Why Is Value Chain Mapping Vital to Business Performance?


Person working on a ceiling fixture

Value chain mapping involves reviewing, defining and documenting the steps that get your product or service from design to market.

When you map your organization’s value chain, you can establish a clear picture of the delivery cycle of your product or service. You can uncover profound insights that protect your business, drive growth and fortify your brand position.

Few companies acknowledge delivery in the context of a value chain. Instead, they focus on the product or service as the solution. As a result, the lack of visibility across the internal delivery process invites many potential implications such as:

  • Lost revenue
  • A weakened brand presence
  • Impacted relationships with existing clients
  • An inability to meet market demand
  • Compromised product or service quality
  • Reduced market share

To demonstrate how value mapping can both prevent and rectify these issues, here are three real-world scenarios in which companies were able to unearth vital information, take action and improve business performance.

Scenario 1 – A Lighting Manufacturer

A lighting manufacturer engaged us to consult on brand strategy. We performed a detailed assessment not only of its brand but also its business and operational processes. 

Mapping the Value Chain

During the value mapping process we learned that when a field technician headed to a jobsite, he or she would call the customer before arriving at the jobsite to provide a guarantee on the estimated time of arrival

Once the technician arrived, he or she would inspect the site before any installation or maintenance work began. And any work carried out was performed outside of regular business hours, which would ensure the customer’s operation wasn’t interrupted.

Upon completing the job, the technician would clean and reorganize the site area, leaving it in better condition than at the time of inspection. And the customer would not be billed until the company received confirmation that the affected area had improved.

This scenario might seem like a routine service. But when the manufacturer started to calculate the significance of calling ahead, working outside of business hours, cleaning and improving the site area, it turned out this entire process saved the customer a lot of money.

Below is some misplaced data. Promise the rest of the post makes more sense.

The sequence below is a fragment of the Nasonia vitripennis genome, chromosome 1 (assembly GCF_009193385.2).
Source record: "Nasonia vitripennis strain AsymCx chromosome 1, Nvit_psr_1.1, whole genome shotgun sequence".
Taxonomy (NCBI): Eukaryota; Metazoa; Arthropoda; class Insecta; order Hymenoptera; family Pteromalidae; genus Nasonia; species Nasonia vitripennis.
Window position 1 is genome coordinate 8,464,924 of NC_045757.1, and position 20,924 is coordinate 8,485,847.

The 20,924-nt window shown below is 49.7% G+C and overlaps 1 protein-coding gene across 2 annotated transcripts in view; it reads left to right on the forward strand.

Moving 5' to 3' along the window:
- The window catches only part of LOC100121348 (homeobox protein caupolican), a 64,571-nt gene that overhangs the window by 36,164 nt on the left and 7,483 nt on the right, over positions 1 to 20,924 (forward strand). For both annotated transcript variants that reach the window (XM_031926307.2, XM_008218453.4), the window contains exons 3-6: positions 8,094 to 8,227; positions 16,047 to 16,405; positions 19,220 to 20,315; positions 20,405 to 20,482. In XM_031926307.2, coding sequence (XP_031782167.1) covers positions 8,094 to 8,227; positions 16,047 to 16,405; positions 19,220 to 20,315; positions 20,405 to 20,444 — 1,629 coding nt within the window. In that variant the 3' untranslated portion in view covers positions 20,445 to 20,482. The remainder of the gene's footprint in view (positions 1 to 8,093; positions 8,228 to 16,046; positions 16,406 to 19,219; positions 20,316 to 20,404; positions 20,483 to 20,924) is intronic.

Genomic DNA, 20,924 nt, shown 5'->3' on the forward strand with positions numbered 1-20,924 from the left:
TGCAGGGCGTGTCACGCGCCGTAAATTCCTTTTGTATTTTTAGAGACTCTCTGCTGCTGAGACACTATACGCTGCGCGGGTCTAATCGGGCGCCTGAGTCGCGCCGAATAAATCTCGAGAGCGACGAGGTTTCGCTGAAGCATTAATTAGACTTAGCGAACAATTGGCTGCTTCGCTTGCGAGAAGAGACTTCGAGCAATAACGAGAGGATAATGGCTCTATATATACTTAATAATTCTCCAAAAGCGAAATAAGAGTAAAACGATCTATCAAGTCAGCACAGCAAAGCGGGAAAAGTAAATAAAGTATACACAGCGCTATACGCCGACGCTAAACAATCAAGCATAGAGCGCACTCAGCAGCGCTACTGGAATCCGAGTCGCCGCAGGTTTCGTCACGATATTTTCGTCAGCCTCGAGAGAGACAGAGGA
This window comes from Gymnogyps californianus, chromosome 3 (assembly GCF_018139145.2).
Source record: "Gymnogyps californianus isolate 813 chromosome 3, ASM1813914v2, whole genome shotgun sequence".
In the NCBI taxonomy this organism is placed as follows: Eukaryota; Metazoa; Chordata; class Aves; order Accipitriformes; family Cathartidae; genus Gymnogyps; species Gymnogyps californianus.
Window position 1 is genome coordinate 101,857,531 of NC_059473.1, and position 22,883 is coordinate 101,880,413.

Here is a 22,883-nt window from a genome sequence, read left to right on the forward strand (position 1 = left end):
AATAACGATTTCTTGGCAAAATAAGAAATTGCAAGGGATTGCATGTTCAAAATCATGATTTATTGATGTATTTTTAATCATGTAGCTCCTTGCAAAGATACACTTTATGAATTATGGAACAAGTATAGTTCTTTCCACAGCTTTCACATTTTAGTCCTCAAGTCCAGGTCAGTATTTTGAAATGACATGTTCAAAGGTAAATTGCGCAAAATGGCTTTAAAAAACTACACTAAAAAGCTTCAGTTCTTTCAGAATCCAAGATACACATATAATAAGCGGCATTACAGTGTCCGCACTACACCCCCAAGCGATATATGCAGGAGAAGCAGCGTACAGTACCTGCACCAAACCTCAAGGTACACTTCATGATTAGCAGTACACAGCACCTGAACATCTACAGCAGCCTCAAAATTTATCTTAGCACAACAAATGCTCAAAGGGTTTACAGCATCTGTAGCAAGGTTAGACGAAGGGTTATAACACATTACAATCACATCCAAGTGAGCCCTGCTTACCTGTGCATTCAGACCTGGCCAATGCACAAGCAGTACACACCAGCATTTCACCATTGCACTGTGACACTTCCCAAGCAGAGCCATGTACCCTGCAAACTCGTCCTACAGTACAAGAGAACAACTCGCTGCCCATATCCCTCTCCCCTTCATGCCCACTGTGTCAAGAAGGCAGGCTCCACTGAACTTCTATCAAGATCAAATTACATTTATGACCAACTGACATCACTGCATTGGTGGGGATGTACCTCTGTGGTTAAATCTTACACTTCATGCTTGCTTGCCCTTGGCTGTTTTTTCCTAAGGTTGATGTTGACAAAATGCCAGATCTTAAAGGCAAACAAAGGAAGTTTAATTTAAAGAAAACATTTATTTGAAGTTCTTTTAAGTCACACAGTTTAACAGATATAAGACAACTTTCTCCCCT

At the same time, we also discovered that the company would test every single fixture to ensure it worked before leaving the warehouse.

The Result

By breaking down the value chain from ordering and fabrication to shipping and installation, we were able to identify several critical steps that many providers skipped, charged for or simply couldn’t offer. Once the value chain was converted into a graphic it became a powerful sales tool.

Consequently, the mid-market manufacturer was able to offer iron-clad guarantees – from service excellence to remarkable levels of compliance. As a result, the company could differentiate itself in a commoditized market and acquire more business from manufacturing behemoths.

Scenario 2 – A Computer Remanufacturer

A computer remanufacturer operating in the after-market sales sector had engaged us to assess and help differentiate its brand.

Mapping the Value Chain

Buying after-market product in bulk comes with inherent risks. Some items might come in damaged or not functioning at all, like returned products that never make it back onto the shelf.

The value mapping process uncovered a key differentiator. To ensure inventory wasn’t compromised, the remanufacturer would check every item that came from the truck.

First, it would match the model, serial number and date of assembly, then examine the actual condition for any defects, scratches and so on. This allowed the warehouse to accurately itemize the product and its current state for sales teams before offering products back to the market.

Once an item was ordered, it would be checked again to ensure that, after sitting for months, it still worked and matched all the specifications of the promised sale.